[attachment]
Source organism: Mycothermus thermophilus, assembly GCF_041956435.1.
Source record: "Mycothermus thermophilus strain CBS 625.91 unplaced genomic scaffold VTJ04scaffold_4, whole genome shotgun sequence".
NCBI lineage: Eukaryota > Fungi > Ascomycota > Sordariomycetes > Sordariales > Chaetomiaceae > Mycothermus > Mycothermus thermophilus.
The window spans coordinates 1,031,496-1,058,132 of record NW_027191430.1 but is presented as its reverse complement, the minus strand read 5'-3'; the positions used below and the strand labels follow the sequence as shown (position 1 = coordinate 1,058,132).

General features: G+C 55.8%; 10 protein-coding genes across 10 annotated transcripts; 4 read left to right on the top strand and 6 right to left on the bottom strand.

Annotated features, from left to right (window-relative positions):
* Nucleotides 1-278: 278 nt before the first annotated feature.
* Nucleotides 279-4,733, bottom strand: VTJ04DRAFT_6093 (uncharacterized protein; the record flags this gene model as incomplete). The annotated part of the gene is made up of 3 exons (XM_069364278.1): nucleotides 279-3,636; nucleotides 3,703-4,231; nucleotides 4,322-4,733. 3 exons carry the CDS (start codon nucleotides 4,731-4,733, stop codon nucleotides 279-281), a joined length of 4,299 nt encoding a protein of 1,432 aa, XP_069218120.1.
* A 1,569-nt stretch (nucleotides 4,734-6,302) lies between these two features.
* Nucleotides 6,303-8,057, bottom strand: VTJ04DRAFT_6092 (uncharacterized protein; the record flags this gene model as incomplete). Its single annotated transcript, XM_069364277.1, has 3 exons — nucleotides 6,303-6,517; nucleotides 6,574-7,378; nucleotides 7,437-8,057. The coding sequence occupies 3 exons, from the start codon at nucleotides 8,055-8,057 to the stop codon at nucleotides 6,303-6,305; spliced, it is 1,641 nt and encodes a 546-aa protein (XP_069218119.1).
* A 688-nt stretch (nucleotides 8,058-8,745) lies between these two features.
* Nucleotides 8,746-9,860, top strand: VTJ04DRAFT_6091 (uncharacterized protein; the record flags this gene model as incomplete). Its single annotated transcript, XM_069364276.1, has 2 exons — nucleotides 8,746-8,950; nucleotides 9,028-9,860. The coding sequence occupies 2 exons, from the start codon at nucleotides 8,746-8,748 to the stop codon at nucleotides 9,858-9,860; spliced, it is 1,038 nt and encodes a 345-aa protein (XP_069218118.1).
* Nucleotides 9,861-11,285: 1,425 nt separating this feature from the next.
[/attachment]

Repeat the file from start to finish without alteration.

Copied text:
Source organism: Mycothermus thermophilus, assembly GCF_041956435.1.
Source record: "Mycothermus thermophilus strain CBS 625.91 unplaced genomic scaffold VTJ04scaffold_4, whole genome shotgun sequence".
NCBI lineage: Eukaryota > Fungi > Ascomycota > Sordariomycetes > Sordariales > Chaetomiaceae > Mycothermus > Mycothermus thermophilus.
The window spans coordinates 1,031,496-1,058,132 of record NW_027191430.1 but is presented as its reverse complement, the minus strand read 5'-3'; the positions used below and the strand labels follow the sequence as shown (position 1 = coordinate 1,058,132).

General features: G+C 55.8%; 10 protein-coding genes across 10 annotated transcripts; 4 read left to right on the top strand and 6 right to left on the bottom strand.

Annotated features, from left to right (window-relative positions):
* Nucleotides 1-278: 278 nt before the first annotated feature.
* Nucleotides 279-4,733, bottom strand: VTJ04DRAFT_6093 (uncharacterized protein; the record flags this gene model as incomplete). The annotated part of the gene is made up of 3 exons (XM_069364278.1): nucleotides 279-3,636; nucleotides 3,703-4,231; nucleotides 4,322-4,733. 3 exons carry the CDS (start codon nucleotides 4,731-4,733, stop codon nucleotides 279-281), a joined length of 4,299 nt encoding a protein of 1,432 aa, XP_069218120.1.
* A 1,569-nt stretch (nucleotides 4,734-6,302) lies between these two features.
* Nucleotides 6,303-8,057, bottom strand: VTJ04DRAFT_6092 (uncharacterized protein; the record flags this gene model as incomplete). Its single annotated transcript, XM_069364277.1, has 3 exons — nucleotides 6,303-6,517; nucleotides 6,574-7,378; nucleotides 7,437-8,057. The coding sequence occupies 3 exons, from the start codon at nucleotides 8,055-8,057 to the stop codon at nucleotides 6,303-6,305; spliced, it is 1,641 nt and encodes a 546-aa protein (XP_069218119.1).
* A 688-nt stretch (nucleotides 8,058-8,745) lies between these two features.
* Nucleotides 8,746-9,860, top strand: VTJ04DRAFT_6091 (uncharacterized protein; the record flags this gene model as incomplete). Its single annotated transcript, XM_069364276.1, has 2 exons — nucleotides 8,746-8,950; nucleotides 9,028-9,860. The coding sequence occupies 2 exons, from the start codon at nucleotides 8,746-8,748 to the stop codon at nucleotides 9,858-9,860; spliced, it is 1,038 nt and encodes a 345-aa protein (XP_069218118.1).
* Nucleotides 9,861-11,285: 1,425 nt separating this feature from the next.